Micheline Bernardini - Wikipedia

Micheline Bernardini modelling the bikini at the Piscine Molitor in Paris, 1946


Hollywood stars

As the film industry boomed in the 1950’s, so did swimwear. Screen sirens such as Marilyn Monroe and Rita Hayworth popularised the bikini, positioning it as a beach staple. However it was Brigitte Bardot who thrust it into mainstream media when she appeared in the 1952 French film ‘Manina, The Girl in the Bikini’ wearing a strapless two-piece. As the decade progressed, fashion trends became increasingly liberated and the bikini began to be considered as an everyday piece. When Bardot wore a bikini on the beach at Cannes Film Festival in 1957, she cemented the two-piece as the must-have item of swimwear. 

27 Perfectly Retro Pictures From The Cannes Film Festival

Brigitte Bardot at Cannes Film Festival, 1957


The big reveal 

Once the bikini took hold, swimsuits continued to get smaller and smaller throughout the second half of the twentieth century. The invention of Lycra in 1958 meant styles were more tight fitting than ever and low-rise bikini bottoms became popular. Big name designers such as Oscar de la Renta and Calvin Klein were selling ready-to-wear swimwear. In 1964 Sports Illustrated launched its debut Swimsuit Issue. The same year, dancer-turned-designer Rudi Gernreich introduced the first topless swimsuit called the monokini. The piece comprised high-waist bottoms with a halter strap and was designed as a protest against female repression. Causing controversy around the globe, it became a symbol of the sexual revolution.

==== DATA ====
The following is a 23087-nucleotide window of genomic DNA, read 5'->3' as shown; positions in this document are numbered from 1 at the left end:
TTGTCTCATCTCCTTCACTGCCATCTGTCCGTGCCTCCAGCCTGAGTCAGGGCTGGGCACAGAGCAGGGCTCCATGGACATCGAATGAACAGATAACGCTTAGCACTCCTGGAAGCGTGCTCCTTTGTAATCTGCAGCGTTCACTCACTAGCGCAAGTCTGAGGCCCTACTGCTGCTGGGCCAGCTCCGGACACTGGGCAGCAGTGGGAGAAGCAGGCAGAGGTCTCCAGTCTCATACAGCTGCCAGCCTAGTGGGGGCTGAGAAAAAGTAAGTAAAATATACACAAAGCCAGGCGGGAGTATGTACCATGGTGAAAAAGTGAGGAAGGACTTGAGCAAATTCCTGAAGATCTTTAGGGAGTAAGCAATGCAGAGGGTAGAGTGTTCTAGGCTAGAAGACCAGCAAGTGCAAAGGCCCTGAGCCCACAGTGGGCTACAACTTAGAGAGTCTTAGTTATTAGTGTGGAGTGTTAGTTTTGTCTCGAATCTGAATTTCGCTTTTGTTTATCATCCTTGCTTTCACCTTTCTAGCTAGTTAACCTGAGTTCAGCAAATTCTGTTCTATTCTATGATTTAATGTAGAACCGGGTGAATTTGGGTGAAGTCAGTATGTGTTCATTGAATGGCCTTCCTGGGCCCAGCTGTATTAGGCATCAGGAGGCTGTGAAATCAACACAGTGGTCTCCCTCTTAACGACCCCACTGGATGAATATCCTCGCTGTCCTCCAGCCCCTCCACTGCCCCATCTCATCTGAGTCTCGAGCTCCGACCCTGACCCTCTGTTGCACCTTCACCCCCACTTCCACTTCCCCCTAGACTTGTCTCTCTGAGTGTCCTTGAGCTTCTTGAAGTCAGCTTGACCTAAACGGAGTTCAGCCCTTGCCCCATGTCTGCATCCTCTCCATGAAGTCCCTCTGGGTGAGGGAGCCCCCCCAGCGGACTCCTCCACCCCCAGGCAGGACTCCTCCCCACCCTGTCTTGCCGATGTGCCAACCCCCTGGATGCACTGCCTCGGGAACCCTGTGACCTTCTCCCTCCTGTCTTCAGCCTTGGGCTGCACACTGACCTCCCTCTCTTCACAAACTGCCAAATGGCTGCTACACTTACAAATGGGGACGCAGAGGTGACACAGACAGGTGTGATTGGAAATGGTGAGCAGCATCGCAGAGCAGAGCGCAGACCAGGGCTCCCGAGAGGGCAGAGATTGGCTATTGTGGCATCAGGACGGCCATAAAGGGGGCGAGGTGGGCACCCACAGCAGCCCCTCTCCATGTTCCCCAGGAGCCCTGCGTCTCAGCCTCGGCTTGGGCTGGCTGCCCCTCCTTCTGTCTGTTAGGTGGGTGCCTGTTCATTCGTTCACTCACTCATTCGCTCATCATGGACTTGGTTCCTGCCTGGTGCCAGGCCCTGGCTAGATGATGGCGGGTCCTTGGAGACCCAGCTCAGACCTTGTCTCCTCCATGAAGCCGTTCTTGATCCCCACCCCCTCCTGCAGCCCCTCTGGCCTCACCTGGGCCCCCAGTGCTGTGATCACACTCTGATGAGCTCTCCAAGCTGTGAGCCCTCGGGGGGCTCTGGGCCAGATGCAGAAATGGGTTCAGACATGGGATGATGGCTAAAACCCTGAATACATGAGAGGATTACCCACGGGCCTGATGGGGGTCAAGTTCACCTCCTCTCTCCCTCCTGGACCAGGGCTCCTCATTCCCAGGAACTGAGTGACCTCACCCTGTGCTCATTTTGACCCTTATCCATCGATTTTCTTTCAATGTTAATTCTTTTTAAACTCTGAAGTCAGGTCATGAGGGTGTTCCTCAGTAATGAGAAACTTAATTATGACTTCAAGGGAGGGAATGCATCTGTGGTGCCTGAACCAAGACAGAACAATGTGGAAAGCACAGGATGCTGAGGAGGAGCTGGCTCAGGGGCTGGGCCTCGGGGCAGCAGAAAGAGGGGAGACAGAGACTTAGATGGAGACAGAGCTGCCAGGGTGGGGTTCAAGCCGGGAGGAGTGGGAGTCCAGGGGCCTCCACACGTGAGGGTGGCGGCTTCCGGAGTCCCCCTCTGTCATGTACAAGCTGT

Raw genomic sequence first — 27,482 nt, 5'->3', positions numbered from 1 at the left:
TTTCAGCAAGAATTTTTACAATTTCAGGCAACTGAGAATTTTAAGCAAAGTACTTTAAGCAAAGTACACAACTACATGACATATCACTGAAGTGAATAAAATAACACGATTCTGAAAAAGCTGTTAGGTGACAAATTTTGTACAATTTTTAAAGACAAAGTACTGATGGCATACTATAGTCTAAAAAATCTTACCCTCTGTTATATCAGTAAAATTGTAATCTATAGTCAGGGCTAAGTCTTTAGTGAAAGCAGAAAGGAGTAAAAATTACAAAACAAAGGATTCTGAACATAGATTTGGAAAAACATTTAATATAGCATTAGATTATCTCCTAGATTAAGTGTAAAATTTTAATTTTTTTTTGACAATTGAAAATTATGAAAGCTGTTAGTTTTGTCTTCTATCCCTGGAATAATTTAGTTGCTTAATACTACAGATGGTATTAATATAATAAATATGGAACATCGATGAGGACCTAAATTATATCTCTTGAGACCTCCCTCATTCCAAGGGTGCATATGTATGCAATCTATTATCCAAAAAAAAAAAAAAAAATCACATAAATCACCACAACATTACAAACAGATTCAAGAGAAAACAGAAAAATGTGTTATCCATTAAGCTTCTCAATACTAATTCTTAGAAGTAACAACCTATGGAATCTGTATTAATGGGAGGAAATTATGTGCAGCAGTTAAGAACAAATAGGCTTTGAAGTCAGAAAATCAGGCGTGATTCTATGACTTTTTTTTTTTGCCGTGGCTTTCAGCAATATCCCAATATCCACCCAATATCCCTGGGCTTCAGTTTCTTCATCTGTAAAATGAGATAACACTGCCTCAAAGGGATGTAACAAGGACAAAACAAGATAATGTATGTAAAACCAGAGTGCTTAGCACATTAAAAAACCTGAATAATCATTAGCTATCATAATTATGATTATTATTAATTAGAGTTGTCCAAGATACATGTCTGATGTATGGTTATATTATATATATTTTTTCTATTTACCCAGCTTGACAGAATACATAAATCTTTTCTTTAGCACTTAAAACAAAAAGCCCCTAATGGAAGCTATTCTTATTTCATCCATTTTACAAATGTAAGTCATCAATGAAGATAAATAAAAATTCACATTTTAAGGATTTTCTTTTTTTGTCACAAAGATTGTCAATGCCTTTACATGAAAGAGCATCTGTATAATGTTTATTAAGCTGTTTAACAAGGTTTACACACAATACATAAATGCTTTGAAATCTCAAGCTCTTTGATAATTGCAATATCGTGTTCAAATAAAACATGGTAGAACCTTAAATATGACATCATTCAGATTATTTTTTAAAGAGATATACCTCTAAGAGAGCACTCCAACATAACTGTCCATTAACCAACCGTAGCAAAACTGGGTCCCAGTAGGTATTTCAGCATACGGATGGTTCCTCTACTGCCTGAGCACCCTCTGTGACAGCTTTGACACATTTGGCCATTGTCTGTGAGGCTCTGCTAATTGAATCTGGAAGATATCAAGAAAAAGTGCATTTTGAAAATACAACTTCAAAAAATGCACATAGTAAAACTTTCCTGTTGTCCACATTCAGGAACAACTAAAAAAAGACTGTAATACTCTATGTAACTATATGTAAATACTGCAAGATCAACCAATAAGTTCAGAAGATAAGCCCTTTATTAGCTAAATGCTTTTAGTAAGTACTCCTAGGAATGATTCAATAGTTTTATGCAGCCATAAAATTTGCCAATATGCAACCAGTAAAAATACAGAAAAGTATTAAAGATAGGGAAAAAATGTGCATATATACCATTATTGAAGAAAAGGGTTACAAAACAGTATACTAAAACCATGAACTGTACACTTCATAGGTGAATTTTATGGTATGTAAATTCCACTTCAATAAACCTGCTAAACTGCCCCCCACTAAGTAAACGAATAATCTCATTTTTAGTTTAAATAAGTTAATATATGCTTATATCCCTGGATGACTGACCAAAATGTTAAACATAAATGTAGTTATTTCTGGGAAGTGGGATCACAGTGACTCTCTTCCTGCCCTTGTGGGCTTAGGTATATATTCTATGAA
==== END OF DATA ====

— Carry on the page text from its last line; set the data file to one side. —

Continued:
The Future is Here
Rudi Gernreich's monokini worn by model and actor Peggy Moffitt, 1964


Thigh high

The swimsuits of the eighties and nineties can be described in two words: high cut. As fashion trends steered towards a bold, powerful look and workout culture took hold, swimsuits were designed to showcase tanned, toned bodies. The hit television show 'Baywatch' popularised one-pieces which featured low, scoop neckline and ultra high-cut legs. Having already swept the beaches of Brazil, the thong swimsuit became de rigueur in the US.

Pin on 80sFashion

A fashion feature in Women's Wear Daily, 1987


Sustainable swim 

One-piece, bikini, barely-there, modest: in today’s world any and every form of swimwear goes. As inclusivity and diversity inform the fashion industry, the emphasis has been put firmly on swimsuits that make the individual feel their very best. But while silhouettes are varied, what they’re made from is undergoing a revolution. Now more than ever the swimwear industry is acknowledging the detrimental impact that manufacturing has on the environment – and we’re making changes. Sustainable fabrics, responsible production processes, circular business models and long-lasting designs are being pushed to the forefront to ensure the next swimsuit you buy hasn’t cost the Earth. 

Kōraru Marie bikini from the Coral collection. Shop here.